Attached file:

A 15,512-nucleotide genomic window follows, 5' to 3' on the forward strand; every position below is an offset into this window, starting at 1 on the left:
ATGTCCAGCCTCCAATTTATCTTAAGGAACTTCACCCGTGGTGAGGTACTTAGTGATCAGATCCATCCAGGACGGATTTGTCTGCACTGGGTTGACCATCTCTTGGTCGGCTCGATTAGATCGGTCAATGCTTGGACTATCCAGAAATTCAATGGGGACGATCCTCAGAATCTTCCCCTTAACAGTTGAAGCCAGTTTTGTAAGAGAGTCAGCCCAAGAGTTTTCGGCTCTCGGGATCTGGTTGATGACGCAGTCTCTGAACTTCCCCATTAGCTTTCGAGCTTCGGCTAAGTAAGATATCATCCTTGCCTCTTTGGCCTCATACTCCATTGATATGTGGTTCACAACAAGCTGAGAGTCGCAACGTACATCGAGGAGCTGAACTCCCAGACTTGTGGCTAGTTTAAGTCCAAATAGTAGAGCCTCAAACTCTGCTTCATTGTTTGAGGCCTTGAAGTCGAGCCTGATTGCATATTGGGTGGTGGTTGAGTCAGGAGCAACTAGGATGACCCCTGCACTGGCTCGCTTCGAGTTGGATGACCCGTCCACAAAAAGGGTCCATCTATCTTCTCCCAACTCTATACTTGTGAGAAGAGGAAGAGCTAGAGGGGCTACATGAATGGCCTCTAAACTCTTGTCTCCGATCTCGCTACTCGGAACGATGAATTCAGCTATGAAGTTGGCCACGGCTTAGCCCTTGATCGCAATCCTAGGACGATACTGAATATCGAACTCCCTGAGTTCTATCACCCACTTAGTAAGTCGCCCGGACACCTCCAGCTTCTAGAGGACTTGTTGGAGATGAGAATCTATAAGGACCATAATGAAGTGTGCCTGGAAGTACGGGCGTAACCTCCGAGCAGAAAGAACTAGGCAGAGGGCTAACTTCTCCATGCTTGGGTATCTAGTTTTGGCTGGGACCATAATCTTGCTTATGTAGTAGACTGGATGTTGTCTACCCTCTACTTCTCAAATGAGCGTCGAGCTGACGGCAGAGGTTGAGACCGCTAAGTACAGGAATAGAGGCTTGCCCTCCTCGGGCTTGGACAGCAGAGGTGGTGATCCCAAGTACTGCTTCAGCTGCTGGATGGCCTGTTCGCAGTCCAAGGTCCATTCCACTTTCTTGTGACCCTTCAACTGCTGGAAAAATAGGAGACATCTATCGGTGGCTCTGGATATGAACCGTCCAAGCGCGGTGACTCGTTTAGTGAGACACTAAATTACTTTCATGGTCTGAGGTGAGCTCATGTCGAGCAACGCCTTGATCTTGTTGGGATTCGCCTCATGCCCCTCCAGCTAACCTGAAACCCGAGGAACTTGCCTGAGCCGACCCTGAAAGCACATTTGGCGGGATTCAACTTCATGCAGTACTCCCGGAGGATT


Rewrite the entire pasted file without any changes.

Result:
A 15,512-nucleotide genomic window follows, 5' to 3' on the forward strand; every position below is an offset into this window, starting at 1 on the left:
ATGTCCAGCCTCCAATTTATCTTAAGGAACTTCACCCGTGGTGAGGTACTTAGTGATCAGATCCATCCAGGACGGATTTGTCTGCACTGGGTTGACCATCTCTTGGTCGGCTCGATTAGATCGGTCAATGCTTGGACTATCCAGAAATTCAATGGGGACGATCCTCAGAATCTTCCCCTTAACAGTTGAAGCCAGTTTTGTAAGAGAGTCAGCCCAAGAGTTTTCGGCTCTCGGGATCTGGTTGATGACGCAGTCTCTGAACTTCCCCATTAGCTTTCGAGCTTCGGCTAAGTAAGATATCATCCTTGCCTCTTTGGCCTCATACTCCATTGATATGTGGTTCACAACAAGCTGAGAGTCGCAACGTACATCGAGGAGCTGAACTCCCAGACTTGTGGCTAGTTTAAGTCCAAATAGTAGAGCCTCAAACTCTGCTTCATTGTTTGAGGCCTTGAAGTCGAGCCTGATTGCATATTGGGTGGTGGTTGAGTCAGGAGCAACTAGGATGACCCCTGCACTGGCTCGCTTCGAGTTGGATGACCCGTCCACAAAAAGGGTCCATCTATCTTCTCCCAACTCTATACTTGTGAGAAGAGGAAGAGCTAGAGGGGCTACATGAATGGCCTCTAAACTCTTGTCTCCGATCTCGCTACTCGGAACGATGAATTCAGCTATGAAGTTGGCCACGGCTTAGCCCTTGATCGCAATCCTAGGACGATACTGAATATCGAACTCCCTGAGTTCTATCACCCACTTAGTAAGTCGCCCGGACACCTCCAGCTTCTAGAGGACTTGTTGGAGATGAGAATCTATAAGGACCATAATGAAGTGTGCCTGGAAGTACGGGCGTAACCTCCGAGCAGAAAGAACTAGGCAGAGGGCTAACTTCTCCATGCTTGGGTATCTAGTTTTGGCTGGGACCATAATCTTGCTTATGTAGTAGACTGGATGTTGTCTACCCTCTACTTCTCAAATGAGCGTCGAGCTGACGGCAGAGGTTGAGACCGCTAAGTACAGGAATAGAGGCTTGCCCTCCTCGGGCTTGGACAGCAGAGGTGGTGATCCCAAGTACTGCTTCAGCTGCTGGATGGCCTGTTCGCAGTCCAAGGTCCATTCCACTTTCTTGTGACCCTTCAACTGCTGGAAAAATAGGAGACATCTATCGGTGGCTCTGGATATGAACCGTCCAAGCGCGGTGACTCGTTTAGTGAGACACTAAATTACTTTCATGGTCTGAGGTGAGCTCATGTCGAGCAACGCCTTGATCTTGTTGGGATTCGCCTCATGCCCCTCCAGCTAACCTGAAACCCGAGGAACTTGCCTGAGCCGACCCTGAAAGCACATTTGGCGGGATTCAACTTCATGCAGTACTCCCGGAGGATT